Mitchell Reports | April 20, 2012
>> and this weekend, hundreds of runners are going to be gathering here in washington to join in a national campaign against lung cancer in memory of one very brave young athlete.
>> hi, my name is jill . i'm 22 years old and i have lung cancer . ?
>> jill costello was only 21 years old when first diagnosed with stage 47b8 lung cancer . she had never smoked. in fact, she was a college varsity athlete. her cancers diagnosis and treatment didn't stop her from graduating with highest honors and helping her team place second in the ncaa championships in 2010 . less than a month later, jill lost her battle with cancer. joining me now, jill 's friends darby anderson and casey oakley who helped create the organization jill 's legacy an effort tols increase the survival rate from lung cancer , the number one cancer killer for men and women for decades. thank you both for joining us. casey , you were jill 's roommate and you know she didn't smoke. she was a healthy young woman . all of a sudden, she gets diagnosed with lung cancer and goes through all sorts of treatments, still remains a competitive varsity athlete and a year later, she's gone. how do you all deal with that? how did she deal with it?
>> it was a shock. and luckily, i from friends like darby and jill 's boyfriend bryce. the hardest thing was it's this time and age but the text messages every day and getting used to not having that. we kind of replace that with each other but moving out and finding a new roommate, it's never the same situation. you know, there's always that will gap in your heart.
>> and rdarby, you're here. it's a national program on 11 campuses at least to march to run, to jog for jill . you're trying to raise money and awareness about lung cancer , which i mean we know about the case of dana reeves ' christopher reeves ' wife. it's just a hideous disease, hitting people who have never done anything in terms of their personal health behavior to warrant getting it.
>> i mean so many people don't know that lung cancer is not just a smoker's disease. 80% of newly diagnosed lung cancer patients never smoked or quit decades ago. it's something people don't want to talk about because there's a sense of shame or blame when it comes to lung cancer . it's not the case anymore. jill is a perfect example, dana reebs. we have patients left and right that are being diagnosed and they're young and they've never touched a cigarette.
>> and casey , you're an athlete.
>> you're on the u.s. ski team and you live in park city . so you know the conditioning of the focus that is required. yet, jill was going through cancer treatment at the same time she was still crewing the team.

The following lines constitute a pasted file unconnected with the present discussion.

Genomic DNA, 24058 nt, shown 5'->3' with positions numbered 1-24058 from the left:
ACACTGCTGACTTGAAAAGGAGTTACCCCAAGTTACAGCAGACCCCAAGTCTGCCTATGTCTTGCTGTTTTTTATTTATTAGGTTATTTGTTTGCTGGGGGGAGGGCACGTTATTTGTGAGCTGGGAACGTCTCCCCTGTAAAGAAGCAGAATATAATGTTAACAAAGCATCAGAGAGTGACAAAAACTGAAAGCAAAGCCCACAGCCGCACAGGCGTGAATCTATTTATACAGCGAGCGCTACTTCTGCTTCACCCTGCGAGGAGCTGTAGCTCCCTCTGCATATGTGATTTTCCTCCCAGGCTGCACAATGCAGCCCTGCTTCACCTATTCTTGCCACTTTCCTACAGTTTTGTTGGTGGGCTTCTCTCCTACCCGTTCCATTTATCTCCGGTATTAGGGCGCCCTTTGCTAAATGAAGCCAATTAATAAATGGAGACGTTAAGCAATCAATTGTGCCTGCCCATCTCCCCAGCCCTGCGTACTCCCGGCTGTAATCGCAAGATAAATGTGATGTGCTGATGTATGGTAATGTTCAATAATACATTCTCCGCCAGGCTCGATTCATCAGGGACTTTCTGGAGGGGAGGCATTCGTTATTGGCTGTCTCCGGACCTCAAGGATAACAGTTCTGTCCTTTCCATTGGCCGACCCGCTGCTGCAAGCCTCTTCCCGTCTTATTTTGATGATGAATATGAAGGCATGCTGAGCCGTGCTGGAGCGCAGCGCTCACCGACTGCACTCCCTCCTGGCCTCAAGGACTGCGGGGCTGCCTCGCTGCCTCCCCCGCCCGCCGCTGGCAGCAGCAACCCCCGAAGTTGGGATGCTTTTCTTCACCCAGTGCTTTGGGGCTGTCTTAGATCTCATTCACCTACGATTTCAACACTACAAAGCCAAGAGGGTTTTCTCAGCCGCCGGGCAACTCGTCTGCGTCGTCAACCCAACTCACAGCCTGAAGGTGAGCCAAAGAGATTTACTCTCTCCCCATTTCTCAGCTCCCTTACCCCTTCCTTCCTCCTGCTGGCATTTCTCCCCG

>> that's one of the shocking things is that jill put off, she had the symptomatic coughs and you know hoarse throat. but that's something you get with coming a crew boat too because you're yelling at the boat. she put it aside because she was a healthy athlete and never would have expected it. she was just like any other athlete, strong and at the top of her game. you never expect one of these diagnoses.
>> she's a real leader because she was leading the team, coaching the team in the ? water.
>> absolutely and she still leads us, absolutely, with what she left behind .
>> and darby , what are you trying to accomplish now?
>> the big everitt thing is let people know that will anyone can get lung cancer . through our jog for jills with our young advisory board , it's an advisory board to the lung cancer foundation called jill 's legacy and through these jog for jills we're trying to raise awareness and get young people involved. we're trying to start a movement that will let people know that anyone can get lung cancer and we're the ones that will make the difference. we're the next generation of donors, advocates, patients, doctors and if we start getting that message out now, we're going to be able to be the change later on.
>> locally here in washington, 10:00 a.m . this sunday, georgetown's campus, rain or shine . it's not a great forecast. 10:00 a.m . is the gathering point. i've got the bracelet already. the jog for jill , the green bracelet. that's because that was one of jill 's favorite colors?
>> yes low and teal were her favorite colors what covered our rooms.
>> well, in her memory, a living legacy for all of you.
>> and early diagnosis as you say, casey , she didn't see the signs as no one -- you wouldn't. you're young, you're healthy. never smoked. you're hoarse because you're shouting at the crew team . and by the time she was diagnosed, it really was too late to save her.
>> she pushed through as an athlete and continued to. you know, she pushed through to her very last month, went to ncaas the months before she passed ? away. it's definitely a character that she will instilled in all of us, as well.
>> thanks so much.
>> thank you.
>> casey and darby for the living legacy of jill costello. we will now hold her in our hearts, as well.
>> thank you for having us.